Who is Ted?

I'm the father of two beautiful daughters and an amazing wife. For fun, I enjoy the long hours of seemingly endless suffering that endurance sports (mostly running, cycling and triathlon)provide. During my "down time" I'm an avid beer snob and self-described gourmet chef (in other words I like to burn things on a stove or grill).

Tuesday, December 30, 2014

T Minus 3 . . 2. . .1 . . . Train!

January 1st is the official start of my Ironman Training although it's really been more of a "soft" launch since I've been spending most of the last month ramping up my fitness.  I've also been spending a lot of time over the last few months reading about IM training and perusing various plans on the internet. I won't actually be picking a plan, but wanted to see what is consistently presented across a variety of plans.  I've also been reading Going Long by Joe Friel and Gordon Byrn, and while it doesn't provide so much of a week by week training plan, it does establish an overall premise on which to create a periodized approach to Ironman training.
So as I start to lay out my plan for the next 8 months, there are a few basic tenets that I believe will set the stage for a successful Ironman:
Ride More. . . With this in mind, the majority of my initial training will be centered around increasing endurance and strength on the bike.  In year's past, running has tended to dominate my early season training.  It's also my strongest area so I think it's been easy to fall back on running.  But if I'm going to have a shot at completing an Ironman, I really need to focus on riding more often, longer, and better.
Every workout should have a goal . . . No more mindless training.  Swimming, Biking, and Running should be purposeful.  This doesn't mean that every workout is intense or a "key" workout, but it does mean that I should have an outcome in mind before I jump in.  If I'm running 10 miles, what's the point.  Am I building speed through intervals?  Is it training at aerobic threshold?  For each workout in my training plan, I'll be listing my goal(s) for that day.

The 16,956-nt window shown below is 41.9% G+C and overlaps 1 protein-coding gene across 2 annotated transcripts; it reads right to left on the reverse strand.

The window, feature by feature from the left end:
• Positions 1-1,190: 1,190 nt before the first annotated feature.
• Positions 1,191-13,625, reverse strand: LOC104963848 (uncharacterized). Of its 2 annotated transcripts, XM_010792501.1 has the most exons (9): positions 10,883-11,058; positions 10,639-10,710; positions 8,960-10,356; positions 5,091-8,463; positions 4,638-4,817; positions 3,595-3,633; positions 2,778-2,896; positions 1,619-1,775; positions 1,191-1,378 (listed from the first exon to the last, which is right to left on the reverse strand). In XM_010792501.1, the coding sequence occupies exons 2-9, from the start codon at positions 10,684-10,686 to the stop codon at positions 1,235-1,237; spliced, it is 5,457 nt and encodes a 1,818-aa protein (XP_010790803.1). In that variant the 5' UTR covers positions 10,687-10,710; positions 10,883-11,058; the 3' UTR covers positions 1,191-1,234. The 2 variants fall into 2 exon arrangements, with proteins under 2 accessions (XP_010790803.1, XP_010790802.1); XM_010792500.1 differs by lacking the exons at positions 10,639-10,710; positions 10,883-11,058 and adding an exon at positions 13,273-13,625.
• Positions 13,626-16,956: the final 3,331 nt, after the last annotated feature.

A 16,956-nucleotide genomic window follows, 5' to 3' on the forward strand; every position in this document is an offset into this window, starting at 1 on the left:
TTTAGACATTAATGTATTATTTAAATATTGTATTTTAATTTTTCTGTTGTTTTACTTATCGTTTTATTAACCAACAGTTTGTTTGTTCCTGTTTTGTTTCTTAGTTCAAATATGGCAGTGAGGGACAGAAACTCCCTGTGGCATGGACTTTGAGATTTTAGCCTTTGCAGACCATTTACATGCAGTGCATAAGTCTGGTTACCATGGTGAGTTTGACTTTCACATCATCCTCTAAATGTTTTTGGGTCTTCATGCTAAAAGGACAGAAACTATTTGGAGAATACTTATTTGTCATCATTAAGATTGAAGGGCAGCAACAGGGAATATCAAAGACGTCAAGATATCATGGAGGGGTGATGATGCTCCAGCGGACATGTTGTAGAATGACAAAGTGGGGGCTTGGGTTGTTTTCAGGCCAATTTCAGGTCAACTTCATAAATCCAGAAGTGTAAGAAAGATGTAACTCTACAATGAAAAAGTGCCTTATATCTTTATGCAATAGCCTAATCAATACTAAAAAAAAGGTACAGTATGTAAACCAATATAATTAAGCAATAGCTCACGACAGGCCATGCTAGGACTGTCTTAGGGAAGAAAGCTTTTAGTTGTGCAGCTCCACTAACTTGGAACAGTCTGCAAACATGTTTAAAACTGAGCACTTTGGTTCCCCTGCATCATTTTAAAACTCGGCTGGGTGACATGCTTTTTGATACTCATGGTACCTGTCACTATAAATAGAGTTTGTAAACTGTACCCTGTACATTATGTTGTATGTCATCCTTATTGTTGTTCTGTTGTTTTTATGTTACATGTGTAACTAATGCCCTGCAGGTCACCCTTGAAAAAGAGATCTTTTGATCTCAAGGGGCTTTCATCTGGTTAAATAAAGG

Eat Better . . . I'm not going on a diet but my diet will change.  I tend to eat what I please and I'm fairly capricious when it comes to food.  If I decide I want donuts, I get 'em.  Passkey for dinner? Why not?  If I want to do my best at Ironman, I need to think about food a little differently, in that it's fuel for my training.  Doesn't mean it still can't be tasty (it can and should), I just need to have a bit more balance and select the healthy alternative whenever possible.
Adios  Super Passkey Special . . . we shall meet again!
It takes time . . . To effectively train is going to require some time.  I don't suddenly have more time available, which means I'll have to "make" time.  This means more early morning workouts and probably some late nights.  It also means I'll need to get more rest than usual, which also takes more time.  Committing to Ironman training involves some sacrifice.  This means that I may have to forgo that late night of sampling beers or staying up for an extra episode of "The Wire." (can always make it up on the trainer right?)